Working With Interpreters

Working With Interpreters

There are a number of different types of interpreting – see our glossary of terms for further explanation.

Here is some practical advice on the type of interpreter you will need:

 

Meeting a foreign partner

You need a liaison interpreter who works without equipment and who enables you to converse directly with the person you are dealing with.

 

Meeting several foreign partners/going on a factory visit

You need a liaison or simultaneous interpreter. This interpreter will either whisper for up to two listeners, or will need to be equipped with a tour-guide system (transmitter and headsets) to interpret for a large number.

 

Organising a small meeting with foreign visitors

In this case the interpreters can work with a tour-guide system. Two interpreters will be necessary if the work-time exceeds one hour, as they will work in approximately 20 minute turns.

 

Organising a conference lasting one or more days

Here you require fully trained Conference Interpreters and not Business Interpreters who do not have conference interpreting training. Simultaneous interpreting must be used here. For this interpreting to be seamless, booths must be provided to isolate the interpreters. A technician must be employed to control the sound and manage the headsets which enable participants to choose the language they want to hear. This equipment and the associated services are available for hire. Some business conference venues can offer the service as part of the conference package.

 

Organising a small but prestigious conference

You will need conference interpreters, using simultaneous interpreting with booths.

 

When you have organised the type of interpreter you require, here are some tips on how to work with them to get the best results:

 

Provide a brief

Make sure the interpreter has enough information about the proposed conversation prior to the appointment to allow them time to carry out on necessary research and check on relevant terminology.

Speak clearly

Be aware of any accent you may have and your style of speech. Everybody thinks they speak clearly, but not everybody does. It’s a case of tuning in to how you sound, speaking more slowly if necessary and avoiding any ambiguity. Forming clear and precise sentences will ensure the message is transferred successfully.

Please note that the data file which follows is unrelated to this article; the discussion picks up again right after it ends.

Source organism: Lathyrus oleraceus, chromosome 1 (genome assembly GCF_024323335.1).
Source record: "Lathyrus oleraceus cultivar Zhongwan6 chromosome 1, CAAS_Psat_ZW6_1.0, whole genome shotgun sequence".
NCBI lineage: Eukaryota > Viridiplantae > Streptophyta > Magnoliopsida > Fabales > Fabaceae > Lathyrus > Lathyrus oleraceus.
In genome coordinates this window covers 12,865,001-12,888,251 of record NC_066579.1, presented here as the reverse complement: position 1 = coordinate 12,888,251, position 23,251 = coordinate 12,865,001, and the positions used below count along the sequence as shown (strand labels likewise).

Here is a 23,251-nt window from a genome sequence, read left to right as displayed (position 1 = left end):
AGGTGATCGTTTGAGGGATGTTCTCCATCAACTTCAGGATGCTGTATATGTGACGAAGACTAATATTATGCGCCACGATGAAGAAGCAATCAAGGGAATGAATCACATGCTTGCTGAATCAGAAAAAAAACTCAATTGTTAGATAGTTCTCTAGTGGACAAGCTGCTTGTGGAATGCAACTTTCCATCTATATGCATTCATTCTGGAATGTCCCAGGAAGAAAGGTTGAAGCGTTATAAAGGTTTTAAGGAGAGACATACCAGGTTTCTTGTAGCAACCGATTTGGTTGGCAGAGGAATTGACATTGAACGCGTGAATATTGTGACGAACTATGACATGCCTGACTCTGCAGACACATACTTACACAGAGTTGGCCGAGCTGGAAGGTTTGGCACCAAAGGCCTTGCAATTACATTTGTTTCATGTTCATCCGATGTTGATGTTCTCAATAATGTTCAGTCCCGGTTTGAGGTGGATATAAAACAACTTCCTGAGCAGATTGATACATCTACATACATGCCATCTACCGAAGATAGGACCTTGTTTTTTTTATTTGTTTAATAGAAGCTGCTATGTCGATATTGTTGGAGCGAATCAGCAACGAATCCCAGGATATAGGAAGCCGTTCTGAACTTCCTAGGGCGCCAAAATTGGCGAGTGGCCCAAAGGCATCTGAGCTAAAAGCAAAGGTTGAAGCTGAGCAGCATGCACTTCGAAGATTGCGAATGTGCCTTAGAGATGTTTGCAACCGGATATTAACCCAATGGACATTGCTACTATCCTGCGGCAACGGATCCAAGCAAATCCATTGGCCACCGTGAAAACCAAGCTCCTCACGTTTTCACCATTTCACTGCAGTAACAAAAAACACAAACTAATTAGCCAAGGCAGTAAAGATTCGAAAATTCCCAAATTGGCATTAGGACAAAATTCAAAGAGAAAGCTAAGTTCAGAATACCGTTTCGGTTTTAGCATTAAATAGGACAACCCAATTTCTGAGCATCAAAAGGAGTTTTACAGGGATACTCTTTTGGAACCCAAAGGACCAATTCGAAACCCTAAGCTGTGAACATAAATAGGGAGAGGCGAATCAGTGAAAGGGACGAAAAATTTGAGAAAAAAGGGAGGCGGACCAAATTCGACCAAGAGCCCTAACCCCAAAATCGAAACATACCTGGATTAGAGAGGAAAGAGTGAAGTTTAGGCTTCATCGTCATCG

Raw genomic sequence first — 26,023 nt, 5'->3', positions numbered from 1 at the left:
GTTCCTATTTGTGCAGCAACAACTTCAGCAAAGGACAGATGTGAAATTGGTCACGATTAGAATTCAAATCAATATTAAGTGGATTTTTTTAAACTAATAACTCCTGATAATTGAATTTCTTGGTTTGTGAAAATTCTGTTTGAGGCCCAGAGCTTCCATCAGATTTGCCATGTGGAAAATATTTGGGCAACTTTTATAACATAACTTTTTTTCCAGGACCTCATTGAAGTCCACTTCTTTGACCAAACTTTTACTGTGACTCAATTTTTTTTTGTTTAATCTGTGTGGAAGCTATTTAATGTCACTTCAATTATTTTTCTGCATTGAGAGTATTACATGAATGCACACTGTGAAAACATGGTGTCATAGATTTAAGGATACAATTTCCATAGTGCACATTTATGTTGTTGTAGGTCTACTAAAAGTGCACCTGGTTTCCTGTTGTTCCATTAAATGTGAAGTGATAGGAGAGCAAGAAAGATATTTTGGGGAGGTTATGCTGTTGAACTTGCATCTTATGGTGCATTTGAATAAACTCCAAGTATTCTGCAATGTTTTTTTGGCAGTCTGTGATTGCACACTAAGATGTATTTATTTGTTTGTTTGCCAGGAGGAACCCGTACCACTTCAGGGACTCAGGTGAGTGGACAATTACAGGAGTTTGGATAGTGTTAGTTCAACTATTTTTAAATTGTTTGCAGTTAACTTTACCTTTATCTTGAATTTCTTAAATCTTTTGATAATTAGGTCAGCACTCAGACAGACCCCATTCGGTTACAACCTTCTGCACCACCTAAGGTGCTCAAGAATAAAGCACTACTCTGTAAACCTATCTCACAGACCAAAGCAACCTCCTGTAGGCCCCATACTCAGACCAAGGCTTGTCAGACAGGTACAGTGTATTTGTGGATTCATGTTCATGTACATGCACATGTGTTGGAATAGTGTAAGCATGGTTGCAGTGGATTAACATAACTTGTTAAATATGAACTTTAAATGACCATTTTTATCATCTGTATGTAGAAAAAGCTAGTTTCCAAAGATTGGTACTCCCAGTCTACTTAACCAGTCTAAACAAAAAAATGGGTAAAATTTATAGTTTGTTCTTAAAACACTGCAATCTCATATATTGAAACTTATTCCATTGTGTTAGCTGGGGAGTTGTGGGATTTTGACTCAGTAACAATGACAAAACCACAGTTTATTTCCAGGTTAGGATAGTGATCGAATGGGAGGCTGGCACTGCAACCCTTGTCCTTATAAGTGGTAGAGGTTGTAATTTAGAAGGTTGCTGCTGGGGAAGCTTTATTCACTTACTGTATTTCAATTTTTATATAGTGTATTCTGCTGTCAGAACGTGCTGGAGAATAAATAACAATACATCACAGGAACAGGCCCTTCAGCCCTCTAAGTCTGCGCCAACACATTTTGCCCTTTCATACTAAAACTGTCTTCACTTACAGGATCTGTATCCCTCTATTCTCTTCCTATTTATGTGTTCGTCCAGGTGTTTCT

Talk to your client

Remember that you are addressing the non-English speaking client, not the interpreter. Maintain eye contact with them and address them as you normally would, using “you” rather than “”he” or “she”. The interpreter is trained to work in this way and will maintain the same form of address when talking to your client.

Organise the meeting space

As far as is practical, make sure that the interpreter can see everybody’s face and that he/she can hear properly. Background noises can make the job difficult and issues like this should be taken into account, particular with assignments such as factory visits.

Think about the delivery

For the different types of interpreting, you may need to adjust the way you deliver your speech.

If the interpreter is delivering simultaneous or whispered interpreting leave a short pause after every couple of sentences to give them time to catch up. – remember some languages need more words than others to convey the same message.

If the interpreter is delivering consecutive interpreting, make sure you finish the thought before you stop, so that the interpreter can complete the message.

If the interpreter is delivering business or liaison interpreting, make sure you keep sentences short and stop after every couple of phrases to allow the interpreter to convey the message.

Wait for a response

In a two-way conversation situation, make sure you allow the interpreter time to convey the full message from your client before you respond. Try to avoid interrupting the interpreter as the vital information from your client could be at the end of the sentence.

Allow more time

Don’t forget that an interpreted conversation is likely to take longer, so make sure you allocate enough time for the meeting to ensure you can cover everything you need and don’t have to cut the meeting short.

Respect the interpreter’s role

Remember that the interpreter’s role is to relay information between two languages and cultures. They should not be asked to undertake any other roles and under no circumstances should they be left alone with the client or asked to communicate with them directly.

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